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Opals & Glycerine


#1

G’day; Opals; about which I know very little. But there’s been
a lot of ‘talk’ referring to glycerine, about which people don’t seem
to know much either. Oh, they know vaguely that it is a constituent
of most hand creams, and used with some opals but don’t realize why.
For a start pure glycerine is a highly refined by-product of the
soap industry, and that thick, clear, treacly liquid is avid for
water. In fact, when it is diluted with water it gets quite warm.

So manufacturers put it in hand creams, lipsticks etc, to stop the
products from drying up and to keep them soft and moist. It is also
used with cake icing to stop it drying out and hardening . So I
assume that if one has opals which are at risk of demoisturizing and
therefore distortion followed by crazing due to the missing volume
previously occupied by water, storage in a strong solution of
glycerine would stop the evaporation of water held in the opal. If
the glycerine solution is very slowly changed over some weeks with
increasingly stronger solutions, the water in opal would be entirely
replaced by pure glycerine, which would not easily evaporate.
It is obviously the loss of water causing changes in the edges faster
than any change near the centre which causes distortions and crazing.
Thus, an opal which had contained water would not dry out. But with
temperature changes, the opal might ‘sweat’ glycerine. To test if the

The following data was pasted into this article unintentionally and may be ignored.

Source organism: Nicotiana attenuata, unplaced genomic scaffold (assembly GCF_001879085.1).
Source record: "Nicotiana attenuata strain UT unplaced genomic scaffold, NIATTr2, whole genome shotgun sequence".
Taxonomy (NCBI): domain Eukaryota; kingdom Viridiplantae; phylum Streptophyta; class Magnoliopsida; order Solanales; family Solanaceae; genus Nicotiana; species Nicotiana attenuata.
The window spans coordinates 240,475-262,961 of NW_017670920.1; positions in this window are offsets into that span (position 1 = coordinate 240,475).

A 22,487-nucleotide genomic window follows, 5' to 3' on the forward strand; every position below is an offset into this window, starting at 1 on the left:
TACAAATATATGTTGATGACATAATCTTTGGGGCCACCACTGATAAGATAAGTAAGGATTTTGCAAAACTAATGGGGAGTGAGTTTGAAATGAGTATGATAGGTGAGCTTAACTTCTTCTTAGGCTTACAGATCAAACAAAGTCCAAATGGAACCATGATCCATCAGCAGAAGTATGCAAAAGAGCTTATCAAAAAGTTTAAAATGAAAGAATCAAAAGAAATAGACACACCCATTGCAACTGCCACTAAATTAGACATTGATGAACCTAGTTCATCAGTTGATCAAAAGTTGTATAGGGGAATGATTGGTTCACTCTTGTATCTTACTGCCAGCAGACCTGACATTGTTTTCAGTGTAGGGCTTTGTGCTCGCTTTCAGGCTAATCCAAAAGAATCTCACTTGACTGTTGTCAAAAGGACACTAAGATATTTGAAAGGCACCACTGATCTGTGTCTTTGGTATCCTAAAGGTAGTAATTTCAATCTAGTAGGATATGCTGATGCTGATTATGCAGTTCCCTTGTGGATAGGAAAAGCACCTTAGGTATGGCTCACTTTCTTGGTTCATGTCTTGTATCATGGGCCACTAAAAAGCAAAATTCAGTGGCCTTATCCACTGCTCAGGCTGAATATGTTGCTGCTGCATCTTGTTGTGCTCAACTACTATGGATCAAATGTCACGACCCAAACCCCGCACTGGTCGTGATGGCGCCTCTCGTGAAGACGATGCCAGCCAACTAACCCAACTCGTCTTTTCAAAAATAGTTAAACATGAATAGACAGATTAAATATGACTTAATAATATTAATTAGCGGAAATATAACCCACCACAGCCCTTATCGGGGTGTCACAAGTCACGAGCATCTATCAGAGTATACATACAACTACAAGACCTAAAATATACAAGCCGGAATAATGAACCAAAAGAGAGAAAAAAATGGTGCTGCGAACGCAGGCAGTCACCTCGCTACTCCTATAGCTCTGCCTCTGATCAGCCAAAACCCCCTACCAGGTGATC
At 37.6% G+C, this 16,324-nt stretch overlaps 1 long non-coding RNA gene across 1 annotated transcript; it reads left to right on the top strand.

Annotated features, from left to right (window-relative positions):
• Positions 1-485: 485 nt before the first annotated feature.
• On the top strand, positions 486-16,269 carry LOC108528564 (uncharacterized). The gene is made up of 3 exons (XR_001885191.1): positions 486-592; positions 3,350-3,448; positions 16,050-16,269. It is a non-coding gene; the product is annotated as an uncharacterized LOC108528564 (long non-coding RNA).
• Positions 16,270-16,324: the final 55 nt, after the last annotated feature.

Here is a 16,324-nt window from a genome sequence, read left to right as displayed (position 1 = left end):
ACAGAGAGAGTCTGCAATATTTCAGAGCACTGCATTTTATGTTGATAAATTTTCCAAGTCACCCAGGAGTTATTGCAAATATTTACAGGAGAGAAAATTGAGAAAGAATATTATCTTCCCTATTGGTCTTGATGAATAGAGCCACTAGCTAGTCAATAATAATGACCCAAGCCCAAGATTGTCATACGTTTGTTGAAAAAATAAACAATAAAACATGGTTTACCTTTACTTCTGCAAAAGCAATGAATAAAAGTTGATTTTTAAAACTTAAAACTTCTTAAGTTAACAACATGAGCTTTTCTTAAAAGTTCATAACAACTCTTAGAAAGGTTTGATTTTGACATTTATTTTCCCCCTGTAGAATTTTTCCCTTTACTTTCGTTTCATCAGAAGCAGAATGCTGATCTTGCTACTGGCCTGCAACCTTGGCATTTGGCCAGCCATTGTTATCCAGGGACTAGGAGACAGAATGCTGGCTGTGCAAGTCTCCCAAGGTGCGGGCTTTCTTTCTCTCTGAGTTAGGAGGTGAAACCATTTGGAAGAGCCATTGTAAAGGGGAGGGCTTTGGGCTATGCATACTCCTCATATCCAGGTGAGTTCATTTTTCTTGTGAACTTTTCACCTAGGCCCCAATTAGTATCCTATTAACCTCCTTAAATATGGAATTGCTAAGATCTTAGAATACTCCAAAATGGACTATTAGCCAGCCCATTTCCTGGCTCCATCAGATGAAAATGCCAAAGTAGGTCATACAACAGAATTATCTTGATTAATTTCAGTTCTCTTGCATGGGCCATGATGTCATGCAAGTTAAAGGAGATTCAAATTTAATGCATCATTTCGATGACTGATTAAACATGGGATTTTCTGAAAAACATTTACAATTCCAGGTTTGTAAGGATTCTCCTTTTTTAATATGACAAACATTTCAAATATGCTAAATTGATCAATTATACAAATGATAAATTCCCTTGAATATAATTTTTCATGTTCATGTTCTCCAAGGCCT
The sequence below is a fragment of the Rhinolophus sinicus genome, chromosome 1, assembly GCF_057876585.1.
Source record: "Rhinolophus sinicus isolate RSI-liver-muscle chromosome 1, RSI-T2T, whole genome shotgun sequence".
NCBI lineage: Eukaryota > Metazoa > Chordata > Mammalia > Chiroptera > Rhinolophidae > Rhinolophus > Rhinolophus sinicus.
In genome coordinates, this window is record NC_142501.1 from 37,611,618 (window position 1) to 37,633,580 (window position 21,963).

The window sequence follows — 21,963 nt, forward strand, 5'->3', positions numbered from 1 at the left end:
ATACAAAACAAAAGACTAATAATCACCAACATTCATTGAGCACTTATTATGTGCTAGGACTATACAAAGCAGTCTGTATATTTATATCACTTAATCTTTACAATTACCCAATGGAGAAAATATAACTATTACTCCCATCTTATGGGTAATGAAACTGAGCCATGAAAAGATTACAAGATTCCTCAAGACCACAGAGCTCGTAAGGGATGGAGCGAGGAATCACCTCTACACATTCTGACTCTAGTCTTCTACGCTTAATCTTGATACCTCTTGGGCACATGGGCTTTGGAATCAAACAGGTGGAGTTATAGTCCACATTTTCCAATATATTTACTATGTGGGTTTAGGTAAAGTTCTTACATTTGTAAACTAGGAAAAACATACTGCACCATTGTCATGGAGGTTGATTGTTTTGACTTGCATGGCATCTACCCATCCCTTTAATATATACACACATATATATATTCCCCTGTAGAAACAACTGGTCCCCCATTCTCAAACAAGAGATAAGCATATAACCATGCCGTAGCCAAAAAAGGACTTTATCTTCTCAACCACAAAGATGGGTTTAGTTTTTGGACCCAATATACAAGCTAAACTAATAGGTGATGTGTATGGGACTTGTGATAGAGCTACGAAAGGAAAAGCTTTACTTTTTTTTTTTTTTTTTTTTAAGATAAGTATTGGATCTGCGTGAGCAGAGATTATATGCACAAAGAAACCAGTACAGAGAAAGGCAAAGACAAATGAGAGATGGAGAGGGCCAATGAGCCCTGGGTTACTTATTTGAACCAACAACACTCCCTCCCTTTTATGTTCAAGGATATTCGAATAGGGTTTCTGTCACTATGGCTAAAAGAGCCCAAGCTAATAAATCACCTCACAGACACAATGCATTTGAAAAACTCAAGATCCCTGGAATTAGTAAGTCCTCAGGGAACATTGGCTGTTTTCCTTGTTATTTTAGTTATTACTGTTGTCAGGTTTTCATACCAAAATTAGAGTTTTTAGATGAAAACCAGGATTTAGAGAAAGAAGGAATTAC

’sweat’ is oil or glycerine, touch it with a finger, then taste it
with the tip of the tongue. Glycerine is very sweet. And no, it
isn’t poisonous unless you guzzle huge amounts.

Scientists sometimes want to examine a tiny piece of plant or animal
tissue, which would quickly dry out and distort. So they first
remove the water by placing the piece in a series of ethanol/water
solutions of increasing alcohol content, until they end up in pure
alcohol. They then mount the dehydrated tissue in something that
will stop further changes; to keep out bacteria and fungus to
preserve it permanently, and of course it must be compatible with
alcohol.

I don’t know if opals dehydrated by such a method would craze or not;
but the dehydration would have to be performed very slowly, and then
one would have to find something to finally replace the alcohol or
glycerine it now contains. P.E.G - poly ethylene glycol? Want to
experiment? It is being used to slowly replace sea water in recovered
sunken wooden ships. – Cheers for now, John Burgess; @John_Burgess2
of Mapua, Nelson NZ